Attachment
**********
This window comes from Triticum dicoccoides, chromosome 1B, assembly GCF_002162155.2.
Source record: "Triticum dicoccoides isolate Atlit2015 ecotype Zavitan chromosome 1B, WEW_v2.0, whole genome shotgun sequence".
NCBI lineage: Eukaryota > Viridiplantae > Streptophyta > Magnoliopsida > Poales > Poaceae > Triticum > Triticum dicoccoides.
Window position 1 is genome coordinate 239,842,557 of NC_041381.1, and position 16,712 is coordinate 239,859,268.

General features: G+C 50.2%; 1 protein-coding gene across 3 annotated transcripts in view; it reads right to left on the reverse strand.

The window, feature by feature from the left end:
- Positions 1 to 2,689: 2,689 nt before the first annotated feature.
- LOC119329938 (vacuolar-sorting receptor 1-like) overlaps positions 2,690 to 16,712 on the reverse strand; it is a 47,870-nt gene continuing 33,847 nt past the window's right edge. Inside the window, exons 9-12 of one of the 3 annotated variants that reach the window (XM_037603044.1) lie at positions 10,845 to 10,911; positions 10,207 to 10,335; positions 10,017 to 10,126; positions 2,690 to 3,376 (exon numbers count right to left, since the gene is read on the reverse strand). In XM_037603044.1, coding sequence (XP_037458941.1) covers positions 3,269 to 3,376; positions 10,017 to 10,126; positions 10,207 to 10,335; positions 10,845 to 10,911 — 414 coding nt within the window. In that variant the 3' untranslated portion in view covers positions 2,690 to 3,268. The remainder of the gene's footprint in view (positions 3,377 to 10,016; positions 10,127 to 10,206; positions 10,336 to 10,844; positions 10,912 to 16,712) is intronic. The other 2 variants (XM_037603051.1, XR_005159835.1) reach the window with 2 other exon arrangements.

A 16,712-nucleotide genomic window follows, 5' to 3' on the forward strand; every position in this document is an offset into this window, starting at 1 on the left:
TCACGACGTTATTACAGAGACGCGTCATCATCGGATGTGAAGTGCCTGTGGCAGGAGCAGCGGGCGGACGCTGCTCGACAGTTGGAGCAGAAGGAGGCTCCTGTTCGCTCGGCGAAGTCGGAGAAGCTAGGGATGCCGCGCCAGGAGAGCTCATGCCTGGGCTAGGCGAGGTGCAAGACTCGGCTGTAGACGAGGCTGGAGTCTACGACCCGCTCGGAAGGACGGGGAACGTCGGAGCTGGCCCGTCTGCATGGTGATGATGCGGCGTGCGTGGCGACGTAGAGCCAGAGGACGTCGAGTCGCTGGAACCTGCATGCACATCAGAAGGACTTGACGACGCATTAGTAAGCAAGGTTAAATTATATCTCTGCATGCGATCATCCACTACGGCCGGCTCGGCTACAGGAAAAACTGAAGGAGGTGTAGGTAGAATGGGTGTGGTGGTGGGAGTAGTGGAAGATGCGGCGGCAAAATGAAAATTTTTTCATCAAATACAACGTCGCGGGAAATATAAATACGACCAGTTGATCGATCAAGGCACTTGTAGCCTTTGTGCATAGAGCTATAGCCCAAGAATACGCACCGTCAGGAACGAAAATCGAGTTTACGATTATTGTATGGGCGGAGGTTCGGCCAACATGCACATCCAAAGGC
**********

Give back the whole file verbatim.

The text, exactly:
This window comes from Triticum dicoccoides, chromosome 1B, assembly GCF_002162155.2.
Source record: "Triticum dicoccoides isolate Atlit2015 ecotype Zavitan chromosome 1B, WEW_v2.0, whole genome shotgun sequence".
NCBI lineage: Eukaryota > Viridiplantae > Streptophyta > Magnoliopsida > Poales > Poaceae > Triticum > Triticum dicoccoides.
Window position 1 is genome coordinate 239,842,557 of NC_041381.1, and position 16,712 is coordinate 239,859,268.

General features: G+C 50.2%; 1 protein-coding gene across 3 annotated transcripts in view; it reads right to left on the reverse strand.

The window, feature by feature from the left end:
- Positions 1 to 2,689: 2,689 nt before the first annotated feature.
- LOC119329938 (vacuolar-sorting receptor 1-like) overlaps positions 2,690 to 16,712 on the reverse strand; it is a 47,870-nt gene continuing 33,847 nt past the window's right edge. Inside the window, exons 9-12 of one of the 3 annotated variants that reach the window (XM_037603044.1) lie at positions 10,845 to 10,911; positions 10,207 to 10,335; positions 10,017 to 10,126; positions 2,690 to 3,376 (exon numbers count right to left, since the gene is read on the reverse strand). In XM_037603044.1, coding sequence (XP_037458941.1) covers positions 3,269 to 3,376; positions 10,017 to 10,126; positions 10,207 to 10,335; positions 10,845 to 10,911 — 414 coding nt within the window. In that variant the 3' untranslated portion in view covers positions 2,690 to 3,268. The remainder of the gene's footprint in view (positions 3,377 to 10,016; positions 10,127 to 10,206; positions 10,336 to 10,844; positions 10,912 to 16,712) is intronic. The other 2 variants (XM_037603051.1, XR_005159835.1) reach the window with 2 other exon arrangements.

A 16,712-nucleotide genomic window follows, 5' to 3' on the forward strand; every position in this document is an offset into this window, starting at 1 on the left:
TCACGACGTTATTACAGAGACGCGTCATCATCGGATGTGAAGTGCCTGTGGCAGGAGCAGCGGGCGGACGCTGCTCGACAGTTGGAGCAGAAGGAGGCTCCTGTTCGCTCGGCGAAGTCGGAGAAGCTAGGGATGCCGCGCCAGGAGAGCTCATGCCTGGGCTAGGCGAGGTGCAAGACTCGGCTGTAGACGAGGCTGGAGTCTACGACCCGCTCGGAAGGACGGGGAACGTCGGAGCTGGCCCGTCTGCATGGTGATGATGCGGCGTGCGTGGCGACGTAGAGCCAGAGGACGTCGAGTCGCTGGAACCTGCATGCACATCAGAAGGACTTGACGACGCATTAGTAAGCAAGGTTAAATTATATCTCTGCATGCGATCATCCACTACGGCCGGCTCGGCTACAGGAAAAACTGAAGGAGGTGTAGGTAGAATGGGTGTGGTGGTGGGAGTAGTGGAAGATGCGGCGGCAAAATGAAAATTTTTTCATCAAATACAACGTCGCGGGAAATATAAATACGACCAGTTGATCGATCAAGGCACTTGTAGCCTTTGTGCATAGAGCTATAGCCCAAGAATACGCACCGTCAGGAACGAAAATCGAGTTTACGATTATTGTATGGGCGGAGGTTCGGCCAACATGCACATCCAAAGGC